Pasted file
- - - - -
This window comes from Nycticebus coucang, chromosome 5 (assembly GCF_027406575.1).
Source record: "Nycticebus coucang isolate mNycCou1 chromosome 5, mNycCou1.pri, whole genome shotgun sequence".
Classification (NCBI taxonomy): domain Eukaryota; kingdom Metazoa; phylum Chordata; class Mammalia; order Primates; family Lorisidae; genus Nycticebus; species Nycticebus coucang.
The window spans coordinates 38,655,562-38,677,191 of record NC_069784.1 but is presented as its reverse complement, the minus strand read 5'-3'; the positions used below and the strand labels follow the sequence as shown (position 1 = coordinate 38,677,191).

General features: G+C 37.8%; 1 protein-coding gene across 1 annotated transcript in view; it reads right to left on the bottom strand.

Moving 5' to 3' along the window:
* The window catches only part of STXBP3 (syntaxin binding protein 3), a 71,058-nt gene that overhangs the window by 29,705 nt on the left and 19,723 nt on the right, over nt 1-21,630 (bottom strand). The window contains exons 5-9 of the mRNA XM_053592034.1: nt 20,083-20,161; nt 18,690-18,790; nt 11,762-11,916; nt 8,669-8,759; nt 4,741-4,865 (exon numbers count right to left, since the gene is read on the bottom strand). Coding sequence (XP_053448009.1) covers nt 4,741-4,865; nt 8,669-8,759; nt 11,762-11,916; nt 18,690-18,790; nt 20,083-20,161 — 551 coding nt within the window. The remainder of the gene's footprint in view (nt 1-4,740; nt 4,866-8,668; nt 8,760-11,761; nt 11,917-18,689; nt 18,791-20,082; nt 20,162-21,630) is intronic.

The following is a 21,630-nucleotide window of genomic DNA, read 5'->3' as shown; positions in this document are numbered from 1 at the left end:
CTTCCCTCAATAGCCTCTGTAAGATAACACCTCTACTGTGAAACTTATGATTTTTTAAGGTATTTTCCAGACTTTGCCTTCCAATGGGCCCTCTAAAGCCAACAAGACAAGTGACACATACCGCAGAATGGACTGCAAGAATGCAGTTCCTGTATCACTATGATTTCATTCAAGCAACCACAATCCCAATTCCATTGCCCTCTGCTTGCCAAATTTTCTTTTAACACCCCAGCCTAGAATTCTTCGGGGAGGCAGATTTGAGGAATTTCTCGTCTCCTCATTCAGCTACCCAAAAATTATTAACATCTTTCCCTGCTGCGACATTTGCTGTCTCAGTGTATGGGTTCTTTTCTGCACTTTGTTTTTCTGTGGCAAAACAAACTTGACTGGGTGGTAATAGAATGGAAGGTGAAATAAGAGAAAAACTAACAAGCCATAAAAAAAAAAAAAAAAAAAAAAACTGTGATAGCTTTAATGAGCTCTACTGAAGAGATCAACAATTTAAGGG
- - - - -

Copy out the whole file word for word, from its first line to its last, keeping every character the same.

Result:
This window comes from Nycticebus coucang, chromosome 5 (assembly GCF_027406575.1).
Source record: "Nycticebus coucang isolate mNycCou1 chromosome 5, mNycCou1.pri, whole genome shotgun sequence".
Classification (NCBI taxonomy): domain Eukaryota; kingdom Metazoa; phylum Chordata; class Mammalia; order Primates; family Lorisidae; genus Nycticebus; species Nycticebus coucang.
The window spans coordinates 38,655,562-38,677,191 of record NC_069784.1 but is presented as its reverse complement, the minus strand read 5'-3'; the positions used below and the strand labels follow the sequence as shown (position 1 = coordinate 38,677,191).

General features: G+C 37.8%; 1 protein-coding gene across 1 annotated transcript in view; it reads right to left on the bottom strand.

Moving 5' to 3' along the window:
* The window catches only part of STXBP3 (syntaxin binding protein 3), a 71,058-nt gene that overhangs the window by 29,705 nt on the left and 19,723 nt on the right, over nt 1-21,630 (bottom strand). The window contains exons 5-9 of the mRNA XM_053592034.1: nt 20,083-20,161; nt 18,690-18,790; nt 11,762-11,916; nt 8,669-8,759; nt 4,741-4,865 (exon numbers count right to left, since the gene is read on the bottom strand). Coding sequence (XP_053448009.1) covers nt 4,741-4,865; nt 8,669-8,759; nt 11,762-11,916; nt 18,690-18,790; nt 20,083-20,161 — 551 coding nt within the window. The remainder of the gene's footprint in view (nt 1-4,740; nt 4,866-8,668; nt 8,760-11,761; nt 11,917-18,689; nt 18,791-20,082; nt 20,162-21,630) is intronic.

The following is a 21,630-nucleotide window of genomic DNA, read 5'->3' as shown; positions in this document are numbered from 1 at the left end:
CTTCCCTCAATAGCCTCTGTAAGATAACACCTCTACTGTGAAACTTATGATTTTTTAAGGTATTTTCCAGACTTTGCCTTCCAATGGGCCCTCTAAAGCCAACAAGACAAGTGACACATACCGCAGAATGGACTGCAAGAATGCAGTTCCTGTATCACTATGATTTCATTCAAGCAACCACAATCCCAATTCCATTGCCCTCTGCTTGCCAAATTTTCTTTTAACACCCCAGCCTAGAATTCTTCGGGGAGGCAGATTTGAGGAATTTCTCGTCTCCTCATTCAGCTACCCAAAAATTATTAACATCTTTCCCTGCTGCGACATTTGCTGTCTCAGTGTATGGGTTCTTTTCTGCACTTTGTTTTTCTGTGGCAAAACAAACTTGACTGGGTGGTAATAGAATGGAAGGTGAAATAAGAGAAAAACTAACAAGCCATAAAAAAAAAAAAAAAAAAAAAAACTGTGATAGCTTTAATGAGCTCTACTGAAGAGATCAACAATTTAAGGG